Mineral and vitamin supplements are becoming a new costly trend in leading a healthier lifestyle. With an increase from 41% to 46% of Britons taking vitamin supplements between 2015 and 2016 it’s clear to see that just under half of the British Public take supplements. But research shows that taking supplements may not be as beneficial as we seem to think. For some it is recommended by doctors to take certain supplements to offer important health benefits. However, some people are taking vitamin supplements to make up for a poor diet or lack of nutrition which can cause more harm than good. So how do you know if you really need vitamin supplements?
More can cause harm
We believe that if we take a little amount of something that is good for us a larger amount would surely be better? Unfortunately, this is not the case with vitamins as large amounts of certain vitamins can cause significant health risks. Common supplement, Iron, has been linked to a higher risk of death if overused. It doesn’t mean that vitamins and supplements are generally bad for you but if your body does not require it then there is no need to take them.
Supplements are not a Solution
We tend to think if our diet has been poor recently a multivitamin will help amend those dietary mistakes. Unfortunately, this is not the case. Vitamin supplements will not provide the same nutrition as an all-round balanced diet. If you feel you aren’t getting the necessary nutrients then it may be ideal to look at your diet and see where you can include nutrient-rich foods such as fruits, vegetables and grains. If you are in need of health eating advice, talk to your doctor or a dietician.
When would I need Supplements?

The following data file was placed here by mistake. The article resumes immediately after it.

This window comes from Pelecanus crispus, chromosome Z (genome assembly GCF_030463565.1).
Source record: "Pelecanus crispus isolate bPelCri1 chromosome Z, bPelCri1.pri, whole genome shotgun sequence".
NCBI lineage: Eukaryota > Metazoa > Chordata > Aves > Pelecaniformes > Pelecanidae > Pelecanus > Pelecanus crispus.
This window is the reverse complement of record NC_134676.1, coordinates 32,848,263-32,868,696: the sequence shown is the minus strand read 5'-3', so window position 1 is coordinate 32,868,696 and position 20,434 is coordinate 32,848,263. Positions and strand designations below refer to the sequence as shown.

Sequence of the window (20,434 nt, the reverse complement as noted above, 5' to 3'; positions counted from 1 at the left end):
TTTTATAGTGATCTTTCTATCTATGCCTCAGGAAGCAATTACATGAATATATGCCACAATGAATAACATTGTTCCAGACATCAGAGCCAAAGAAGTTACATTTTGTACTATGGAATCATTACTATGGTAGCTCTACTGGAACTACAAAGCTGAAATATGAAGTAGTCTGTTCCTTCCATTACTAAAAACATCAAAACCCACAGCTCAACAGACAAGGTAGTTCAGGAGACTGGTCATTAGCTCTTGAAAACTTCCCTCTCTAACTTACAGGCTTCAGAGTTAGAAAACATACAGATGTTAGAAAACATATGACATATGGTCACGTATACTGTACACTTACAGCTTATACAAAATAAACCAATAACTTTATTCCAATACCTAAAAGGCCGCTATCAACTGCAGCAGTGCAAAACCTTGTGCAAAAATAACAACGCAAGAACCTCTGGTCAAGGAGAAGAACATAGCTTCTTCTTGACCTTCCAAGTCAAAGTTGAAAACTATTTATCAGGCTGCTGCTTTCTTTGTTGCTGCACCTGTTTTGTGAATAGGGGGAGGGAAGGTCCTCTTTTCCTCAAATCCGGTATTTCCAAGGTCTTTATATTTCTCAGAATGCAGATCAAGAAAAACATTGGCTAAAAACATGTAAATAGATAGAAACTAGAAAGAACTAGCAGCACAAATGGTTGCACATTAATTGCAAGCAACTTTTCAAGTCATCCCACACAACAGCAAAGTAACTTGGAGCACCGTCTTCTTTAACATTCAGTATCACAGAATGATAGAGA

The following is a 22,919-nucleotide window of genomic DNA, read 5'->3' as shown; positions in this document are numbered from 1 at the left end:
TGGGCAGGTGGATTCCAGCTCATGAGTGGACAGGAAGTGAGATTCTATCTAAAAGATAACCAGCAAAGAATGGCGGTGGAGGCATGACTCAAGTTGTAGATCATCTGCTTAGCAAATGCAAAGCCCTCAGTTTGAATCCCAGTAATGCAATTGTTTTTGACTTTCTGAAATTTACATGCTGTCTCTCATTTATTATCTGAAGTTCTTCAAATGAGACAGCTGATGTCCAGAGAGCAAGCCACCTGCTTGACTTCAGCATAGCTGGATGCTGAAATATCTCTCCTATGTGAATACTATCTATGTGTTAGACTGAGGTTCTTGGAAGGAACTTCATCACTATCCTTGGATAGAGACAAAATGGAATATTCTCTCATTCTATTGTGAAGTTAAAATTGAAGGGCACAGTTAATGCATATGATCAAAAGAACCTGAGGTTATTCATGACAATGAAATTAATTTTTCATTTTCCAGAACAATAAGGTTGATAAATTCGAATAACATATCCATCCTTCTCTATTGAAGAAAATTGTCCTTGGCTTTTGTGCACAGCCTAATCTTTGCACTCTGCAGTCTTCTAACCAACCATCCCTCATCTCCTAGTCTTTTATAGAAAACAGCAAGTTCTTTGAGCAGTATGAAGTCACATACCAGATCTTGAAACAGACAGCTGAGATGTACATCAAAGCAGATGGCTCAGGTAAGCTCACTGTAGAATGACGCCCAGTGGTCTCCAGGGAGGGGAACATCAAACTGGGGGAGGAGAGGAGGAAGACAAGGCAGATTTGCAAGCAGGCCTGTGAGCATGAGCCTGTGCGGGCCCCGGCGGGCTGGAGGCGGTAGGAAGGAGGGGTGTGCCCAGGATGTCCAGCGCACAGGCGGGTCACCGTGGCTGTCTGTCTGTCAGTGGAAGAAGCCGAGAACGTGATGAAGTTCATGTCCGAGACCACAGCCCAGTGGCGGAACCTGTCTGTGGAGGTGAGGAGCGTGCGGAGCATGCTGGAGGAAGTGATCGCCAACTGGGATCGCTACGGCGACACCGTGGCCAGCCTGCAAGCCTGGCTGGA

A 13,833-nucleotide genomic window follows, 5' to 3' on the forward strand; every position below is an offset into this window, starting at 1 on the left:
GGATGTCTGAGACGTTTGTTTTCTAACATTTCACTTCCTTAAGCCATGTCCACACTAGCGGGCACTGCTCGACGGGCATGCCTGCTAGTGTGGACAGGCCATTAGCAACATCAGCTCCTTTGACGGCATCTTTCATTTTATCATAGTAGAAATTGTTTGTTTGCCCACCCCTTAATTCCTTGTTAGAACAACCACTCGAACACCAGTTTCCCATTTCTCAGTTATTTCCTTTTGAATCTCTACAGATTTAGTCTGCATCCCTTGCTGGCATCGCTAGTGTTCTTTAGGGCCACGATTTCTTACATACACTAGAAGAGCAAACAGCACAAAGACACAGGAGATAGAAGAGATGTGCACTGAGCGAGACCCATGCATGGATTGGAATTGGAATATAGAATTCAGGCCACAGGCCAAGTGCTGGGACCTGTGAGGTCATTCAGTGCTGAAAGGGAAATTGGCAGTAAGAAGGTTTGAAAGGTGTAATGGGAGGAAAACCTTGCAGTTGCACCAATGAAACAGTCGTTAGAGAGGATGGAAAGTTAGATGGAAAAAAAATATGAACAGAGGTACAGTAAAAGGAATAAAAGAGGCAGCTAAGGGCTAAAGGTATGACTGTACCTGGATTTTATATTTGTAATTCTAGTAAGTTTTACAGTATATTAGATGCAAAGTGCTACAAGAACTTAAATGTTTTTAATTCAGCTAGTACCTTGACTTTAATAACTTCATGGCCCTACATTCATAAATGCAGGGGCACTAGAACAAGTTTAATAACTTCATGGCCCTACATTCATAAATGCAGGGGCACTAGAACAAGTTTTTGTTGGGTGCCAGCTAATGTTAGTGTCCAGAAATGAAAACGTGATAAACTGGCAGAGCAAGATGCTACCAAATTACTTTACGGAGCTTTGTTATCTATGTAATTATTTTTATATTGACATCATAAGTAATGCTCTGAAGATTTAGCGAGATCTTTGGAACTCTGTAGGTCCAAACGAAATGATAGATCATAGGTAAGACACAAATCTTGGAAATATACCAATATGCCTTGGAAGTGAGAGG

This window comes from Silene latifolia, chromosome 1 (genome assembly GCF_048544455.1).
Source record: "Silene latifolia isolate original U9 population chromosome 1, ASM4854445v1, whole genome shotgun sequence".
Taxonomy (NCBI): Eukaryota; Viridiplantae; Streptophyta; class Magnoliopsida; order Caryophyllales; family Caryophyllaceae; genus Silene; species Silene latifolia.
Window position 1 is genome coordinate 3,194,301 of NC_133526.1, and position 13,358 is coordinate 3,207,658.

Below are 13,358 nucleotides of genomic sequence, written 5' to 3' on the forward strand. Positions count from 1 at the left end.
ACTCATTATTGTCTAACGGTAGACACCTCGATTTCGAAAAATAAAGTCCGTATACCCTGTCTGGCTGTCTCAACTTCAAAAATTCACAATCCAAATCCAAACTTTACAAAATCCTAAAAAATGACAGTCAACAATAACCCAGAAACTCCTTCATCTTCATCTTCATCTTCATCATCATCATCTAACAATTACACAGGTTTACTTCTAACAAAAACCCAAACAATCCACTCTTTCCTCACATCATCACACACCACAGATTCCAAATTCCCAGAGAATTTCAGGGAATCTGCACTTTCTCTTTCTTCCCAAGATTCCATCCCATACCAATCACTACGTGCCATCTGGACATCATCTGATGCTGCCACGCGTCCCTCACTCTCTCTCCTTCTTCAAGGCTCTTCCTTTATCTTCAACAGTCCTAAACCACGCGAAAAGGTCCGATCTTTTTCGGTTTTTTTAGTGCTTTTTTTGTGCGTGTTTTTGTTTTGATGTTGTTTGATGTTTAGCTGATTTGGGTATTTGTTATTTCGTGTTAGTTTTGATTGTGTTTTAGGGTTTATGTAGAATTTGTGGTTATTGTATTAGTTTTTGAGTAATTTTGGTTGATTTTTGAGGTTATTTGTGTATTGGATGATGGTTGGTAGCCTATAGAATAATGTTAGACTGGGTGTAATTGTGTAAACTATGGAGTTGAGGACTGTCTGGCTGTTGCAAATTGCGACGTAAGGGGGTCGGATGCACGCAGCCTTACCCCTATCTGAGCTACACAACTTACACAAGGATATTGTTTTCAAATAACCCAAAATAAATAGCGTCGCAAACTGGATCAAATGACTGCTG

Even though the best way to fill your body with the right amount of vitamins and minerals is through our diet there are occasions where we may need to explore supplements. As previously said in the article, if it’s been recommended by your doctor to include it in your diet. Other notable occasions are if you have any medical issues that exempt you from eating certain food groups such as lactose intolerance leaving a large gap in your calcium levels. It is also suggested for pregnant women to include multivitamins to ensure they are getting enough vitamins and minerals during their pregnancy.
For some people they do require to take vitamin and mineral supplements. However, generally if you are in good health there is little to no requirement to take these supplements as your body already has the right level of nutrients. Always discuss with your doctor whether it is needed for you to take any supplements. There’s nothing that can replace a healthy diet to give you the right level of vitamins. If you are using supplements to substitute a poor diet it may be time to rethink what you are eating and how to include nutrient rich foods.